Monday, September 17, 2018

Review: Rough Beasts: The Zanesville Zoo Massacre One Year Later

Rough Beasts: The Zanesville Zoo Massacre One Year Later Rough Beasts: The Zanesville Zoo Massacre One Year Later by Charles Siebert
My rating: 3 of 5 stars

This is a case I find rather fascinating, as I do most cases of individuals who keep wild animals captive less as simple lapse in judgement about these animals' desire to be one's companions (though that is part of it), but more due to having one's identity wrapped up in a belief that, as their owner, they are more powerful, desirable, interesting, or intelligent than everyone else because of a perceived special ability--an almost magical thrall--they alone have because they have caged (and thereby controlled) these "dangerous" animals. Often this extends into a belief that they either have a unique strength or dominance over the animals they've obtained, or that they have developed a kind of pseudo-scientific "system", that allows them to interact with wild animals without being considered food, obstacle, or playthings by them, as one would normally. This belief is so firmly entrenched in their psyche that it frequently remains despite repeated accidents, injuries, close calls, or even deaths of friends or acolytes.

For the true crime junkie, I think this is a particularly lurid and bizarre story. While not entirely unique, few attempted mass murderers carry things out to quite as dramatic an end as this man did, having used (spoiler? Sort of? It was all over the news a few years ago, and I think the fact that this is a retrospective you are supposed to know this. It may be on the back of the book, even.) the animals (he claimed to care so much about) as attempted murder weapons.

I think the book is honestly awfully easy on this guy, offering a sometimes-sympathetic view of a man who exploited the animals he purportedly deeply loved, yet ultimately killed them all in an attempt to take his rage out on everyone around him. He ignored these animals' needs, deprived them of the ability to express even the most basic behaviors normal to their species', then used them as disposable killing machines. His firm belief in his ability to keep his friends and family safe from attack by avoiding feeding the animals any blood...followed by the act of opening every cage before smearing himself with blood and killing himself so that the animals would eat his body, shows that he had every intention of sending them on a bloodthirsty rampage to attack the neighbors (who complained about his neglect and negligence), their animals (those boring domestic animals the neighbors argued were in danger), and the animal control workers and police he held in such contempt. He knew his animals would be shot and killed, and yet he used them as pawns in his revenge plan, because ultimately it was all about his ego, no matter how many times and ways he tried to convince himself and others that he cared so much about these animals that he had to break the law and endanger everyone around him. Misunderstood, antisocial individualist? Hardly. Sociopath, indeed.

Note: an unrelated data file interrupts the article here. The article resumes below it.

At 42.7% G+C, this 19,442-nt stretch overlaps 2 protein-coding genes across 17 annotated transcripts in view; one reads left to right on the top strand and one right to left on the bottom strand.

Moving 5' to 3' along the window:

I am grateful to the author for writing this book because I think it is extremely important that we understand this basic criminal profile. If we are to attempt to mitigate the damage done to the people and animals who suffer the type of abuse this sort of crime simmers in, we need to be aware of what it looks like in infancy. This kind of toxic belief system isn't exclusive to the exotic animal trade, though I do think it thrives a bit more easily among those immersed in very lucrative trade in endangered and threatened animals-as-status-symbol. Similar crimes and variations on the theme have been unleashed (no pun intended) on individuals and communities via the breeding and training of fighting dogs and certain types of innately abusive attack dog training that encourage a magical "dominance" thinking: that belief that they--and only they--can control and interact with an animal they've made dangerous. They believe this makes them stand out, are better than all others, and ultimately gives them the very toxic power high that other killers find when they amass arsenals. These weapons, however, are thinking, breathing, sentient, abused, and broken animals who make mistakes in judgement or simply do what they would normally do had they not been taken from their homes in the wild--or what they've been taught to do every waking moment by the people who trained them to kill. It's one of the very peculiar cases where the weapon is the victim, too. Interesting stuff.

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